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Since the Syrian conflict broke out in 2011, tens of thousands of foreign fighters from all over the globe have travelled to join militant groups thereat.
The very phenomenon of foreign fighters has a long history and appears to be well known and explored to a certain extent. However thus far there is no commonly accepted definition of the term “foreign fighter” – it seems ambiguous and is understood differently by different people.
For the purposes of this paper a definition provided by the UN Security Council will be used as a basis. The Council defines foreign fighters as "… nationals who travel or attempt to travel to a State other than their States of residence or nationality, and other individuals who travel or attempt to travel from their territories to a State other than their States of residence or nationality, for the purpose of the perpetration, planning, or preparation of, or participation in, terrorist acts, or the providing or receiving of terrorist training, including in connection with armed conflict”. The definition seems to be comprehensive, but there are some caveats to be addressed. First of all, the diversity of the parties involved in the Syrian conflict, are a cause of adjustments in the definition: it seems correct to not limit the definition of foreign fighters only to those who join terrorist entities, since a significant number of foreign fighters participating in the Syrian conflict affiliate with government forces, or Kurdish groups. Secondly, the flow of foreign fighters in Syria brings to the ranks of various groups not exclusively combatants, but a wide range of civil professionals: doctors, engineers, technical experts, hackers, etc., as well as general workers who are engaged in all types of military and civil activities. Moreover, the definition does not cover the issue of motivation, which, according to researchers is primarily based on ideology, religious affiliations, family or kinship links, and less on payments.
Finally, it must be taken into consideration that the current flow of foreign fighters to Syria and contributing factors in future also may bring some new rectifications to the definition, taking into account the impact made by returning foreign fighters and an increasing number of terror attacks within the European Union and others countries of the Western world, committed by EU citizens. One of the questions that may be raised is if the citizens who act on the territory of another EU country can be defined as a foreign fighter, and if it is depends on distance between two countries, or on the technical differences of their status (such as Schengen membership and others). The present paper is not aimed at answering such questions, but their demonstration may help to rethink the definition of foreign fighters.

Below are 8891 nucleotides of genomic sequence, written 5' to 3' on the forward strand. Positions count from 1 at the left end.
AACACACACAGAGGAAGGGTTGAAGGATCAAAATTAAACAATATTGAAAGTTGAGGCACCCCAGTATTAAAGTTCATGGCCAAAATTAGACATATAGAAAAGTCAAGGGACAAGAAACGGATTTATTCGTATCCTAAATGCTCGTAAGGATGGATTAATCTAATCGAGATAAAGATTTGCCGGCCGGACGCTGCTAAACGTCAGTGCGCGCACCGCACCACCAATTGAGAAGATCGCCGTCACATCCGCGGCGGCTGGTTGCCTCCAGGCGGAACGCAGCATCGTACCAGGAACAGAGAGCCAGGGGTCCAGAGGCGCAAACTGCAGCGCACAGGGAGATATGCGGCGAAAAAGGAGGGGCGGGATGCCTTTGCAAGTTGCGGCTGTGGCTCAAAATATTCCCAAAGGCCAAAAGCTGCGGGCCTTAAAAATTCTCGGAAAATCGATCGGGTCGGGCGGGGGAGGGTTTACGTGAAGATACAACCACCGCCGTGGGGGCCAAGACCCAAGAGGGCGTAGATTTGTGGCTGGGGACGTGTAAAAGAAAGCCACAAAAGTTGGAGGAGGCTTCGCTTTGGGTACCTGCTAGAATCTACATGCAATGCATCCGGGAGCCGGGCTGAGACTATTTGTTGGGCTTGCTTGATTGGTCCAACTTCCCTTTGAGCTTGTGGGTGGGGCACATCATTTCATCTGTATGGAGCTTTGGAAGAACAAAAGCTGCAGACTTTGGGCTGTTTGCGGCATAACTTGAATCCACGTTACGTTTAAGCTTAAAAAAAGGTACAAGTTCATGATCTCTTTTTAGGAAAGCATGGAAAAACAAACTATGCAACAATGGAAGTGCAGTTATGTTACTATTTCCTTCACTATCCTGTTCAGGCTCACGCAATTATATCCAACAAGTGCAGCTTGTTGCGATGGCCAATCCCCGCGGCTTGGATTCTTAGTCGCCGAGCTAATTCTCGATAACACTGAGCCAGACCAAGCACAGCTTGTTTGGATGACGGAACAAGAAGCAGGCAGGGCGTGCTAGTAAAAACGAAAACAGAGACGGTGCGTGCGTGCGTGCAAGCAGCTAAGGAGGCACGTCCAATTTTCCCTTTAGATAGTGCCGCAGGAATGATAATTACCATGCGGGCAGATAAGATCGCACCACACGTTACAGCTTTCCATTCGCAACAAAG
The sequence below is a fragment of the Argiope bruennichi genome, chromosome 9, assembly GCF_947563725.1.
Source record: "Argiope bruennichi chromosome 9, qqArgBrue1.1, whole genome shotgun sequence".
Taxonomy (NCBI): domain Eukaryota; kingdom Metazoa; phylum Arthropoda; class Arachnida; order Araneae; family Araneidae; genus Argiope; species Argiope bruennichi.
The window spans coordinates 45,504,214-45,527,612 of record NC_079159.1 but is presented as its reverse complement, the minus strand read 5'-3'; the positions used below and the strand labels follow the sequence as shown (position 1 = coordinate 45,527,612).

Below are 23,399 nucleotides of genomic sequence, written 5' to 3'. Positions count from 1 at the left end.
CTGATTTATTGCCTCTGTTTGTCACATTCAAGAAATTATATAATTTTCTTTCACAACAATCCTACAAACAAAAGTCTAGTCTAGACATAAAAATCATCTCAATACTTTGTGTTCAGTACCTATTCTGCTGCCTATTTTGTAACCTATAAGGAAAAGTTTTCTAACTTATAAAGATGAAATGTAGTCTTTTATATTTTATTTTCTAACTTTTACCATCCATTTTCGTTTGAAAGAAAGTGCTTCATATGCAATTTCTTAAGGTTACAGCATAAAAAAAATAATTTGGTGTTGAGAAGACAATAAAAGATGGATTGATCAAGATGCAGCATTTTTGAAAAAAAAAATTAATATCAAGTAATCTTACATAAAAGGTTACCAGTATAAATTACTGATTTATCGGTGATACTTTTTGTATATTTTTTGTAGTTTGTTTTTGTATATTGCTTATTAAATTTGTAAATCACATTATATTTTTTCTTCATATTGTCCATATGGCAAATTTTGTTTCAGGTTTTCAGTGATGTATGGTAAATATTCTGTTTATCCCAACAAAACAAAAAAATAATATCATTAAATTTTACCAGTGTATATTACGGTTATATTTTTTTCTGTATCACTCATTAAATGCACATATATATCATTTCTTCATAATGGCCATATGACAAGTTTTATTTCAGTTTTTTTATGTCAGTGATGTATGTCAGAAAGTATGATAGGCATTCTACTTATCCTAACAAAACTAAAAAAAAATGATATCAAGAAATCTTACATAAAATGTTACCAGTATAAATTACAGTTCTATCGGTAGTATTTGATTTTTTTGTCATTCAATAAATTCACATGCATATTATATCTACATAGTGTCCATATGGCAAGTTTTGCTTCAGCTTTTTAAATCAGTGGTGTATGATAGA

Based on the aforementioned definition given by the UN Council and following notes, for the purpose of this paper the following definition of foreign fighters will be applied: a foreign fighter is an individual who travelled or attempt to travel from the territory of his/ her residence or nationality to another State, for the purpose of participating in armed conflict on the territory of this State, motivated by primarily ideological, religious, humanitarian reasons, and/or family and kinship ties, affiliated with any part of the conflict either as a soldier or in other military or civil capacities.
The first foreign fighters started to arrive in Syria already in 2011, but the flow has become significant by the end of 2012 - beginning of 2013, when first reports from governments and international organization came to hand. Since that point and until very recent times the flow has undergone certain changes, the tracing of which may help to forecast its further development. Influencing factors include both external and internal ones: governmental actions (both enactments and security operations) to further limit and prevent the flow of foreign fighters from their countries; American-led and Russian (in alliance with Iran) military interventions in the Syrian war; the Syrian refugee crisis; changes in western media attentions and positions over the foreign fighters phenomenon; as well as alterations in the politics of jihadist groups and their propaganda.
 "Threats to international peace and security caused by terrorist acts," Security Council Resolutions, September 24, 2014, accessed January 2, 2017. http://www.un.org/en/sc/documents/resolutions/2014/shtml
 See: David Malet, "Foreign Fighters: Transnational Identities in Foreign Conflicts," Oxford: University Press, 2013, p. 9; Colgan and Hegghammer, "Islamic Foreign Fighters: Concept and Data". Paper presented at the International Studies Association Annual Convention, Montreal, 2011, p. 6; Orla Hennessy, "The Phenomenon of Foreign Fighters in Europe," ICCT Background Note, July 2012, accessed January 2, 2017. http://www.icct.nl/download/file/ICCT-Hennessy-Phenomenon-of-Foreign-Fighters-Europe-July-2012.pdf ; "Foreign Fighters under International Law," October 2014, accessed January 2, 2017. http://psm.du.edu/media/documents/reports_and_stats/think_tanks/geneva_academy_foreign-fighters.pdf